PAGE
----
Researchers also found that financial counseling could reduce overall billing and insurance-related costs in the U.S.

You can read the study in full and learn more by visiting Health Affairs, a leading peer-reviewed journal of health policy thought and research.

Contact Health Law Attorneys Experienced in Representing Health Care Professionals and Providers.

At the Health Law Firm, we provide legal services for all health care providers and professionals. This includes physicians, nurses, dentists, psychologists, psychiatrists, mental health counselors, home health agencies, hospitals, ambulatory surgical centers, pain management clinics, nursing homes, and other healthcare providers. It also includes medical students, resident physicians, and fellows, as well as medical school professors and clinical staff. We represent health facilities, individuals, groups, and institutions in contracts, sales, mergers, and acquisitions. The lawyers of The Health Law Firm are experienced in complex litigation and both formal and informal administrative hearings. We also represent physicians accused of wrongdoing, patient complaints, and in Department of Health investigations.

To contact The Health Law Firm, please call our office at (407) 331-6620 or toll-free at (888) 331-6620 and visit our website at www.ThehealthLawFirm.com.

Sources:

LaPointe, Jacqueline. “Coding Drives Up Medical Billing Costs in the US.” Rev Cycle Intelligence. (August 3, 2022) Web.

Norris, Amanda. “REV CYCLE PROCESSES PUSH U.S. TO TOP OF LIST FOR HIGHEST MEDICAL BILLING COSTS.” Health Leaders Media. (August 10, 2022). Web.

About the Author: George F. Indest III, J.D., M.P.A., LL.M., is Board Certified by The Florida Bar in Health Law; he is the President and Managing Partner of The Health Law Firm, which has a national practice. Its main office is in Orlando, Florida, area. www.TheHealthLawFirm.com The Health Law Firm, 1101 Douglas Ave. Suite 1000, Altamonte Springs, FL 32714, Phone: (407) 331-6620 or Toll-Free: (888) 331-6620.

“The Health Law Firm” is a registered fictitious business name of and a registered service mark of The Health Law Firm, P.A., a Florida professional service corporation, since 1999.
Copyright © 2022 The Health Law Firm. All rights reserved.

List of Florida Nursing Schools Issuing Phony Diplomas in Operation Nightingale Increases to 19

By George F. Indest III, J.D., M.P.A., LL.M., Board Certified by The Florida Bar in Health Law

A recent announcement by the Washington State Nursing Care Quality Assurance Commission (NCQAC), now known as the Washington State Board of Nursing, has listed 19 Florida schools that it states are or were involved in the fraudulent scheme investigated by the Federal Bureau of Investigation (FBI) as “Operation Nightingale.”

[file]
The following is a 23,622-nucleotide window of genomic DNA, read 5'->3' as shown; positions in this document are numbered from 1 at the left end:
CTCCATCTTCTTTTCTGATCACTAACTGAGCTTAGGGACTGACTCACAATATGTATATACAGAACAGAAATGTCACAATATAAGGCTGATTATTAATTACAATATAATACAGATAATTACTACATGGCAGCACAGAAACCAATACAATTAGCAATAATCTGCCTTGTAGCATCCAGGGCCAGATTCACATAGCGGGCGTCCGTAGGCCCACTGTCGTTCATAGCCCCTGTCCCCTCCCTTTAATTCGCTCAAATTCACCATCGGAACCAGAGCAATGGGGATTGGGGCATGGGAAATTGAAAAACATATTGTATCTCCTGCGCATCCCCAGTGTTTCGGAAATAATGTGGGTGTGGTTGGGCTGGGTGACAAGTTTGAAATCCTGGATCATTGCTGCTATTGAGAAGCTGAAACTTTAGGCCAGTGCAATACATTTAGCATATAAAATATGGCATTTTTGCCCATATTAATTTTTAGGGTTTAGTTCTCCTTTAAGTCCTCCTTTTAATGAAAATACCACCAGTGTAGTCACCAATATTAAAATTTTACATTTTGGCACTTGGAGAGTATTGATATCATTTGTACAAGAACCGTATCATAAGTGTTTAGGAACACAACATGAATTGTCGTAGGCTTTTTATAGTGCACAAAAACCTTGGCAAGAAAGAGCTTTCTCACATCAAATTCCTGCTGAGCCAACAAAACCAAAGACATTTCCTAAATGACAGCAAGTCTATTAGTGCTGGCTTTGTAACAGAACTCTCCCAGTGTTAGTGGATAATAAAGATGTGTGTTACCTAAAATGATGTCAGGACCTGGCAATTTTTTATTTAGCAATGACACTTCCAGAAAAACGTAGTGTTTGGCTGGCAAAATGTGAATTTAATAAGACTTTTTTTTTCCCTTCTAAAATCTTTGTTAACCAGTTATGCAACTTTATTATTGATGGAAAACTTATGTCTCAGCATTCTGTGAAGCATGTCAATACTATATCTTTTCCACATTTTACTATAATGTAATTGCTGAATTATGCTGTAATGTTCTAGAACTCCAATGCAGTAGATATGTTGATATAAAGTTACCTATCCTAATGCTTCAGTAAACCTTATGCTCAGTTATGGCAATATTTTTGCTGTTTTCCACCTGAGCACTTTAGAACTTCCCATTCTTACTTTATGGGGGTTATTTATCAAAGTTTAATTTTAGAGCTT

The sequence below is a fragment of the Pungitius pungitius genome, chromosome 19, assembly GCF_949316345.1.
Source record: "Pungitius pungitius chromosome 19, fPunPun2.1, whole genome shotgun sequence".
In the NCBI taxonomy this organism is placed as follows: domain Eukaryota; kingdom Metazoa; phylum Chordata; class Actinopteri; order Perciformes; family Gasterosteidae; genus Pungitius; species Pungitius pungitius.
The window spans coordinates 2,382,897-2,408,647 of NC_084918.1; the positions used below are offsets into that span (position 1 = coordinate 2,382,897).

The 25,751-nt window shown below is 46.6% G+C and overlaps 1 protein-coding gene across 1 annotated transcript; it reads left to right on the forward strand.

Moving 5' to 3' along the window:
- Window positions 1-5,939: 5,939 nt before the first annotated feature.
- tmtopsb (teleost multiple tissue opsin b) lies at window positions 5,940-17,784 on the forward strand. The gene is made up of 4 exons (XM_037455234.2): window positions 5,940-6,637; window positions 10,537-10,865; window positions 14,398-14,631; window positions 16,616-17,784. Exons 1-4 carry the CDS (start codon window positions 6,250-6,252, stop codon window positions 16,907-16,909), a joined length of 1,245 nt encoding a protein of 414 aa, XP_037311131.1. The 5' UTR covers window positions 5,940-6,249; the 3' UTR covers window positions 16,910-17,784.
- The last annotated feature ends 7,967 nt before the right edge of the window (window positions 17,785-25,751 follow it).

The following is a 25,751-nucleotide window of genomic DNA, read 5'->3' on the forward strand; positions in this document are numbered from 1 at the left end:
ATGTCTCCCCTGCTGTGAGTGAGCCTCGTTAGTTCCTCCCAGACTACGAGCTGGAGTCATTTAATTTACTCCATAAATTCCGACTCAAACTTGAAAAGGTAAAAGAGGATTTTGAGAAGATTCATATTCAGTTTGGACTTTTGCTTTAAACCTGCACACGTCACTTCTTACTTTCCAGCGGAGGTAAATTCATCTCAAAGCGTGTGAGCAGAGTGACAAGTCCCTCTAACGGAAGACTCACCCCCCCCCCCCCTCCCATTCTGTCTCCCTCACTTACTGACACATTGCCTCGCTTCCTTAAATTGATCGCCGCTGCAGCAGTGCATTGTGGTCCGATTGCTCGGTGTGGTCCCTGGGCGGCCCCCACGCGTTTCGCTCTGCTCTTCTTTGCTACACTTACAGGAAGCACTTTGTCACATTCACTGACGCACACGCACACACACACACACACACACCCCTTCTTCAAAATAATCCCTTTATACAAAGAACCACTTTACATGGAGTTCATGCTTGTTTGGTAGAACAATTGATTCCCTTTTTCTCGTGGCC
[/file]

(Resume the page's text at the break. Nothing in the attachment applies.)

What Are the Names of the 19 Phony Florida Nursing Schools?

The 19 schools that NCQAC states were involved in taking nursing students’ money and issuing fake transcripts are:

Carleen Health Institute
Carleen Home Health School II
Ideal Professional Institute, Inc.
Jay College of Health LLC
Med-Life Institute – West Palm Beach
Med-Life Institute of South Florida
Med-Life Institute School of Nursing
Palm Beach School of Nursing
Quisqueya Health Care Academy
Quisqueya School of Nursing
Sacred Heart International Institute Inc.
Siena College of Health
Siena College of Health II LLC
Siena Education Center LLC
Sigma College
Sigma Institute of Health Careers
Sunshine Academy
Techni-Pro Institute
The Enfimye Institute

Some of the “newer” names on the list are owned and operated by some of the same fraudsters involved in the original “Gang of Six.” For example, Jay College of Health, LLC, was owned or operated by the notorious Johanah Napolean, who has been indicted and has been forced to forfeit millions of dollars in ill-gotten gains to the federal government. In reality, we believe there are many more than this.

How Many Have Been Caught and Convicted to Date?

For a list of the individuals who have been involved in the scam and who have been convicted through September 28, 2023, click here.

How Many More Phony Florida Nursing Schools Are There?  Plenty!

We receive calls several times a week from nursing students who have attended “nursing schools” in Florida who state that heir tuition and fees have been taken and they have completed all courses and activities the school required to obtain a diploma but:

a.  The school will not give them their diploma or transcripts or
b.  The school is requiring them to pay more and take more courses than promised or
c.  The school will not approve them to take the NCLEX examination to get a license or
d.  The school and its owners have disappeared, and they can’t get a transcript to transfer.

Why Is All of This Fraud Occurring in Florida?

Why does all of this fraud seem to be occurring in Florida?  It probably is not all of the fraud, only most of the fraud.  We have also heard about phony nursing schools doing business in other states.  But the vast majority of it seems to be in Florida.

Could this be because Florida prides itself in sheltering criminals and con men?  Probably.

Is this because Florida regulatory agencies do not bother to monitor and regulate the schools they approve as they are supposed to.  Most definitely.